Phoenix officeworker Marion Crane is fed up with the way life has treated her. She has to meet her lover Sam in lunch breaks and they cannot get married because Sam has to give most of his money away in alimony. One Friday Marion is trusted to bank $40,000 by her employer. Seeing the opportunity to take the money and start a new life, Marion leaves town and heads towards Sam's California store. Tired after the long drive and caught in a storm, she gets off the main highway and pulls into The Bates Motel. The motel is managed by a quiet young man called Norman who seems to be dominated by his mother. Written by
Col Needham <firstname.lastname@example.org>
Alfred Hitchcock originally envisioned the shower sequence as completely silent, but Bernard Herrmann went ahead and scored it anyway, and upon hearing it, Hitchcock immediately changed his mind. See more »
Det. Arbogast phones in about the Bates Motel and Norman. Later, he returns to the motel to investigate. There is a reaction shot of him looking at the Bates house. The sky in the background is clear and uniform. Arbogast glances behind him to make sure he isn't shadowed and then starts out for the house. Now, the sky in the background is obviously cloudy. See more »
When I watched this for the first time in over 30 years, I was surprised how little action there was since I had remembered this as some intense horror movie. Of course, I was young and more impressionable so I guess I just remembered those few dramatic, sensational scenes such as Janet Leigh murdered in the shower and the quick other murder at the top of the stairs. Basically, that was about it, action-wise, BUT I have no complaints because the more I watch this film, the more I like it. It has become my favorite Alfred Hitchcock movie, along with Rear Window.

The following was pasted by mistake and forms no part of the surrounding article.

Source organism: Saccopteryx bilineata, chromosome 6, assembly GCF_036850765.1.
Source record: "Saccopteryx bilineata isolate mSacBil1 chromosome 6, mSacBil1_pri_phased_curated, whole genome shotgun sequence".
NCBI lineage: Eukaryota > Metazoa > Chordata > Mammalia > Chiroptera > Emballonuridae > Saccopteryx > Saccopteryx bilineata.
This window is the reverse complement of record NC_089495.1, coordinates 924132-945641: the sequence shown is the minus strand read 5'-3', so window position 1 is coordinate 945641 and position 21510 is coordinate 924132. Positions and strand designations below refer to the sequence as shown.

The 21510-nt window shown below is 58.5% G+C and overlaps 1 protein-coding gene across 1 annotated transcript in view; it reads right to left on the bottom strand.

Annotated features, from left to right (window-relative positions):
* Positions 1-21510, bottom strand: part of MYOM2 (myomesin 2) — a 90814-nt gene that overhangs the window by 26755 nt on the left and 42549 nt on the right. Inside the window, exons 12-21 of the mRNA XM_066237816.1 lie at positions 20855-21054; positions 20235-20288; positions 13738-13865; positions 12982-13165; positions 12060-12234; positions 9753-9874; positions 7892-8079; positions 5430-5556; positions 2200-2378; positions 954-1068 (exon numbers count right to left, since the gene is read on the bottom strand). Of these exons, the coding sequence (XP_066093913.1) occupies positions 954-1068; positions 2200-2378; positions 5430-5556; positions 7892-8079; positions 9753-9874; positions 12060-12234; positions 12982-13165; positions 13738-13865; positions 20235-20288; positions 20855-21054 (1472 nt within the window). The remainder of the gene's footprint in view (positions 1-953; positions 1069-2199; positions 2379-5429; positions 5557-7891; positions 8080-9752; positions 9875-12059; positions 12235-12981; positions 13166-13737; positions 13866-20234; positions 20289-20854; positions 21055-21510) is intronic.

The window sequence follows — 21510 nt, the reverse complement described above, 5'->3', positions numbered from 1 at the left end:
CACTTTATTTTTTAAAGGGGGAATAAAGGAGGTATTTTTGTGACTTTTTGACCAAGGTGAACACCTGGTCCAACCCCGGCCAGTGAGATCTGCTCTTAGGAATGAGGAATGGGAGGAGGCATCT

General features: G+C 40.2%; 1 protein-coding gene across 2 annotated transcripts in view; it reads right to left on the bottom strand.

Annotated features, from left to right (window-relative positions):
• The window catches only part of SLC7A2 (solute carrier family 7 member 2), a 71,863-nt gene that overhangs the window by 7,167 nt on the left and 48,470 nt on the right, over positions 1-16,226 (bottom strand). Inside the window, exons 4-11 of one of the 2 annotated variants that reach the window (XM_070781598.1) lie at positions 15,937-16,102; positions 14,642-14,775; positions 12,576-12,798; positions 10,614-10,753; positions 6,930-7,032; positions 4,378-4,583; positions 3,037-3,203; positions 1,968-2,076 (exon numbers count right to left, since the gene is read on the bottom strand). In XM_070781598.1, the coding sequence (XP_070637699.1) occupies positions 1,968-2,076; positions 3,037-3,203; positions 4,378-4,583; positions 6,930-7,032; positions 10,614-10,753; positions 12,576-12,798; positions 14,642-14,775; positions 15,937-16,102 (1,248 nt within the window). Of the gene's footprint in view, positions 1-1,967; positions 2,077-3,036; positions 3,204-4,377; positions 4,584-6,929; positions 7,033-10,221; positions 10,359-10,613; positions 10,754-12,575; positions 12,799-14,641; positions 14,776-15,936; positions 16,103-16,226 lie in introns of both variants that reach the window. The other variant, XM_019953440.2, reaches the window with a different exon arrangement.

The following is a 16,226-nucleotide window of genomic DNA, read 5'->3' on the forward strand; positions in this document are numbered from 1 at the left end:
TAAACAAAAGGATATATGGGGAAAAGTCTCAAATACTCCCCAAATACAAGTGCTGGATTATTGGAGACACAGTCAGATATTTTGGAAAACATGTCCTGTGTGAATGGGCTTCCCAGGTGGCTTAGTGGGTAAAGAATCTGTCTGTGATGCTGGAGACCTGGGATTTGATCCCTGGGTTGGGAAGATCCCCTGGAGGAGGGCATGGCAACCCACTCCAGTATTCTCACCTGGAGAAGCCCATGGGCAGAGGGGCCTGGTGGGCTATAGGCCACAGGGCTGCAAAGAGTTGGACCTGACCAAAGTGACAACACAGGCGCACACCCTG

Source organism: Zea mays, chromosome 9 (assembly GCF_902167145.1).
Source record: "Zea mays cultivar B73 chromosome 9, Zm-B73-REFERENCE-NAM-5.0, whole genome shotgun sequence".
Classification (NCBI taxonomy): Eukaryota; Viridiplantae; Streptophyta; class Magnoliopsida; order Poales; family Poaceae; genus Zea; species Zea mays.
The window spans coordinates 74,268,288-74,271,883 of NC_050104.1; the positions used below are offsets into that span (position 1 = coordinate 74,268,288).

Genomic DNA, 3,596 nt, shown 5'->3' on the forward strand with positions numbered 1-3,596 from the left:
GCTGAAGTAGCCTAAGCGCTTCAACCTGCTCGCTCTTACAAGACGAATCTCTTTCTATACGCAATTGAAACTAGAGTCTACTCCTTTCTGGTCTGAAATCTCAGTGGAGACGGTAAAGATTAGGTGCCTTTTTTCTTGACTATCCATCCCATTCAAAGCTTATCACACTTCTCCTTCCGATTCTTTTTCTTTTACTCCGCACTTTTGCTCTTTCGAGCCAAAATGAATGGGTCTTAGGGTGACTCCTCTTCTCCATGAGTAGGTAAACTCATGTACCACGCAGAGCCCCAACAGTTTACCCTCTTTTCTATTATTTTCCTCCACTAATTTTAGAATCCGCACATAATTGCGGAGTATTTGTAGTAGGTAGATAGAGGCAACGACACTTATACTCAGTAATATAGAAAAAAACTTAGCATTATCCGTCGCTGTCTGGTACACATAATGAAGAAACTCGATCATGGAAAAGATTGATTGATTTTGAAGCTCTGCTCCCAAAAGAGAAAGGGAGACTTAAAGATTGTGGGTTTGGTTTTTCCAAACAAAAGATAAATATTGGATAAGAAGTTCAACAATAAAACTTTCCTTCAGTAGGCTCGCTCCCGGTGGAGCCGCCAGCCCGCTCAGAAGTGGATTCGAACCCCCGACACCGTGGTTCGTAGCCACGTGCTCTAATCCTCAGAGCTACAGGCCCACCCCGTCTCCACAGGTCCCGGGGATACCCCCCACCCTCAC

I mention the lack of action, and blood, too, because younger people who might be watching this for the first time are not going to see the kind of horror film they're accustomed to seeing. A generation back, movie makers tended to build up characters and suspense, so there was a lot more storytelling and less action than you see today. Also, this movie doesn't have the shock value today for audiences, either, not after years of Freddie Krueger-type blood-and-guts seen in the past 30 years.
But, what you WILL see in this movie is (1) superb acting; (2) a fascinating lead character; (3) excellent photography, and (4) a bizarre story.
"Norman Bates" is one of the most famous fictional names in film history, thanks to this film and the great work portraying him by Anthony Perkins. "Norman" is a nutcase, as it turns out and the more you know all about him, the more fun it is to study Perkins and his character "Norman" in subsequent viewings. He really has the guy down pat. However, it isn't just Perkins' film; the supporting is just fine with Leigh, whose figure is still awesome no matter how many times you see it; Martin Balsam as the private detective; Vera Miles and John Gavin. Everyone contributes.
What makes me really enjoy this movie is the cinematography. I bought this on VHS when it became available on widescreen. Later, of course, I got the DVD. Each time, I appreciate John Russell's camera-work and Hitchcock's direction more and more. I wonder if this isn't Hitchcock's best job of directing as his camera angles and lighting are outstanding. On the DVD, the blacks, whites and grays are just super and the famous house next to the Bates Motel never looked better. That house really looks eerie.
The sound effects in here don't hurt. When Balsam is attacked, the accompanying frightening music never fails to bring chills down my spine. The music literally "screams" at you.
I went 35 years between showings but now have watched this five times in the past four years. I love it and look forward to seeing it again. Many people here think this is Hitchcock's greatest film. Add me to that list.
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